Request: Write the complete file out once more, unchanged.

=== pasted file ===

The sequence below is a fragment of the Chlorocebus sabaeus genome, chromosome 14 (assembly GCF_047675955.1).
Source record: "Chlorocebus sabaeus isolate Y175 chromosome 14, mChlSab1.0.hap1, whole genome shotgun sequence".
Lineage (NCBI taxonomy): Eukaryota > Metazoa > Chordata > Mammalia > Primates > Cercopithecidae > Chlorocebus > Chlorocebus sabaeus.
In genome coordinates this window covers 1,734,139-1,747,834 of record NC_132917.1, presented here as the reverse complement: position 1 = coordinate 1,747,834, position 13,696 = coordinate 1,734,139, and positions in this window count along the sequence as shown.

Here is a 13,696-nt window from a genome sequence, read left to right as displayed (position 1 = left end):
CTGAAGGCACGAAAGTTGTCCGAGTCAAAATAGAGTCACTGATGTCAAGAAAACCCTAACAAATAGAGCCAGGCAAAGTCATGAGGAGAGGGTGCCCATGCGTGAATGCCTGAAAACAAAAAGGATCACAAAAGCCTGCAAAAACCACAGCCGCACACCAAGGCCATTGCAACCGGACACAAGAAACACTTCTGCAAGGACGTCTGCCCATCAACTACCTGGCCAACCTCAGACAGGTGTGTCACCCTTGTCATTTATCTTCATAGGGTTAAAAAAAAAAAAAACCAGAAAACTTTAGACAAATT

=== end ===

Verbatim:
The sequence below is a fragment of the Chlorocebus sabaeus genome, chromosome 14 (assembly GCF_047675955.1).
Source record: "Chlorocebus sabaeus isolate Y175 chromosome 14, mChlSab1.0.hap1, whole genome shotgun sequence".
Lineage (NCBI taxonomy): Eukaryota > Metazoa > Chordata > Mammalia > Primates > Cercopithecidae > Chlorocebus > Chlorocebus sabaeus.
In genome coordinates this window covers 1,734,139-1,747,834 of record NC_132917.1, presented here as the reverse complement: position 1 = coordinate 1,747,834, position 13,696 = coordinate 1,734,139, and positions in this window count along the sequence as shown.

Here is a 13,696-nt window from a genome sequence, read left to right as displayed (position 1 = left end):
CTGAAGGCACGAAAGTTGTCCGAGTCAAAATAGAGTCACTGATGTCAAGAAAACCCTAACAAATAGAGCCAGGCAAAGTCATGAGGAGAGGGTGCCCATGCGTGAATGCCTGAAAACAAAAAGGATCACAAAAGCCTGCAAAAACCACAGCCGCACACCAAGGCCATTGCAACCGGACACAAGAAACACTTCTGCAAGGACGTCTGCCCATCAACTACCTGGCCAACCTCAGACAGGTGTGTCACCCTTGTCATTTATCTTCATAGGGTTAAAAAAAAAAAAAACCAGAAAACTTTAGACAAATT